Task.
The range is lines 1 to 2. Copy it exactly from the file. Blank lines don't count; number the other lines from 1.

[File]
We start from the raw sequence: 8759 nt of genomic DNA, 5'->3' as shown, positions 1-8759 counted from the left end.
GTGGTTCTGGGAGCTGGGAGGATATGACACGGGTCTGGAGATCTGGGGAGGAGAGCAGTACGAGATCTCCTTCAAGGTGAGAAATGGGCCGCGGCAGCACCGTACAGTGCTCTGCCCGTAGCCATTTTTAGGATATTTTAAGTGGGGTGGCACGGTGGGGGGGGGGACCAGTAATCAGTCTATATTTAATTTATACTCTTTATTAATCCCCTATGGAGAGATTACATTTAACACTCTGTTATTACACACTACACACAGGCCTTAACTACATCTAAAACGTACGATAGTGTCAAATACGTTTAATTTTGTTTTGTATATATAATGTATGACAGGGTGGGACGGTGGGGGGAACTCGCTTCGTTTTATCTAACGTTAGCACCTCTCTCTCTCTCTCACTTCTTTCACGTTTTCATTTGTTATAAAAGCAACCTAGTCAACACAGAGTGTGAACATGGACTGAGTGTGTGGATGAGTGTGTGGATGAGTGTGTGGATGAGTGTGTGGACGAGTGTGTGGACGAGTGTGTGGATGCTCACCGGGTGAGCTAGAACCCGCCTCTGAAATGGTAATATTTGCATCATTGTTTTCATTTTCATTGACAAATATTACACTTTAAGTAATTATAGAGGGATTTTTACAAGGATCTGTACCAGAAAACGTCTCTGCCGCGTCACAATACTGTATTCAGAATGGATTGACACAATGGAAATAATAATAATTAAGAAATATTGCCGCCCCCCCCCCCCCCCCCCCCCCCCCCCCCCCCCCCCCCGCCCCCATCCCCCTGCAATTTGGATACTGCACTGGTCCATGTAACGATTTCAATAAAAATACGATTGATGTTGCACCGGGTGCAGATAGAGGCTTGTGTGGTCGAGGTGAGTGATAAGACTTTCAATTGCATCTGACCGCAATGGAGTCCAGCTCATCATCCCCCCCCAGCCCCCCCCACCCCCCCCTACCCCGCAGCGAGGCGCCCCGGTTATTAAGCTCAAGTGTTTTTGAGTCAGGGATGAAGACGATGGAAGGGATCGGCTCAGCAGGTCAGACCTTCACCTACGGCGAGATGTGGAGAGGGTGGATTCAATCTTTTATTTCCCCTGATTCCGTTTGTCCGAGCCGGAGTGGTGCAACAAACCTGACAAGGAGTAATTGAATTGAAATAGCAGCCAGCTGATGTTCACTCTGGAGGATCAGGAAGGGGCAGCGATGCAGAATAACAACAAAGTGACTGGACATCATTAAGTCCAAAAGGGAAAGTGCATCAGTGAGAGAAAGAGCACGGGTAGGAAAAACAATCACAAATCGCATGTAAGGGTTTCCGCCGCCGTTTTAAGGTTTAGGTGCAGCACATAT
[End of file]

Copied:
We start from the raw sequence: 8759 nt of genomic DNA, 5'->3' as shown, positions 1-8759 counted from the left end.
GTGGTTCTGGGAGCTGGGAGGATATGACACGGGTCTGGAGATCTGGGGAGGAGAGCAGTACGAGATCTCCTTCAAGGTGAGAAATGGGCCGCGGCAGCACCGTACAGTGCTCTGCCCGTAGCCATTTTTAGGATATTTTAAGTGGGGTGGCACGGTGGGGGGGGGGACCAGTAATCAGTCTATATTTAATTTATACTCTTTATTAATCCCCTATGGAGAGATTACATTTAACACTCTGTTATTACACACTACACACAGGCCTTAACTACATCTAAAACGTACGATAGTGTCAAATACGTTTAATTTTGTTTTGTATATATAATGTATGACAGGGTGGGACGGTGGGGGGAACTCGCTTCGTTTTATCTAACGTTAGCACCTCTCTCTCTCTCTCACTTCTTTCACGTTTTCATTTGTTATAAAAGCAACCTAGTCAACACAGAGTGTGAACATGGACTGAGTGTGTGGATGAGTGTGTGGATGAGTGTGTGGATGAGTGTGTGGACGAGTGTGTGGACGAGTGTGTGGATGCTCACCGGGTGAGCTAGAACCCGCCTCTGAAATGGTAATATTTGCATCATTGTTTTCATTTTCATTGACAAATATTACACTTTAAGTAATTATAGAGGGATTTTTACAAGGATCTGTACCAGAAAACGTCTCTGCCGCGTCACAATACTGTATTCAGAATGGATTGACACAATGGAAATAATAATAATTAAGAAATATTGCCGCCCCCCCCCCCCCCCCCCCCCCCCCCCCCCCCCCCCCCGCCCCCATCCCCCTGCAATTTGGATACTGCACTGGTCCATGTAACGATTTCAATAAAAATACGATTGATGTTGCACCGGGTGCAGATAGAGGCTTGTGTGGTCGAGGTGAGTGATAAGACTTTCAATTGCATCTGACCGCAATGGAGTCCAGCTCATCATCCCCCCCCAGCCCCCCCCACCCCCCCCTACCCCGCAGCGAGGCGCCCCGGTTATTAAGCTCAAGTGTTTTTGAGTCAGGGATGAAGACGATGGAAGGGATCGGCTCAGCAGGTCAGACCTTCACCTACGGCGAGATGTGGAGAGGGTGGATTCAATCTTTTATTTCCCCTGATTCCGTTTGTCCGAGCCGGAGTGGTGCAACAAACCTGACAAGGAGTAATTGAATTGAAATAGCAGCCAGCTGATGTTCACTCTGGAGGATCAGGAAGGGGCAGCGATGCAGAATAACAACAAAGTGACTGGACATCATTAAGTCCAAAAGGGAAAGTGCATCAGTGAGAGAAAGAGCACGGGTAGGAAAAACAATCACAAATCGCATGTAAGGGTTTCCGCCGCCGTTTTAAGGTTTAGGTGCAGCACATAT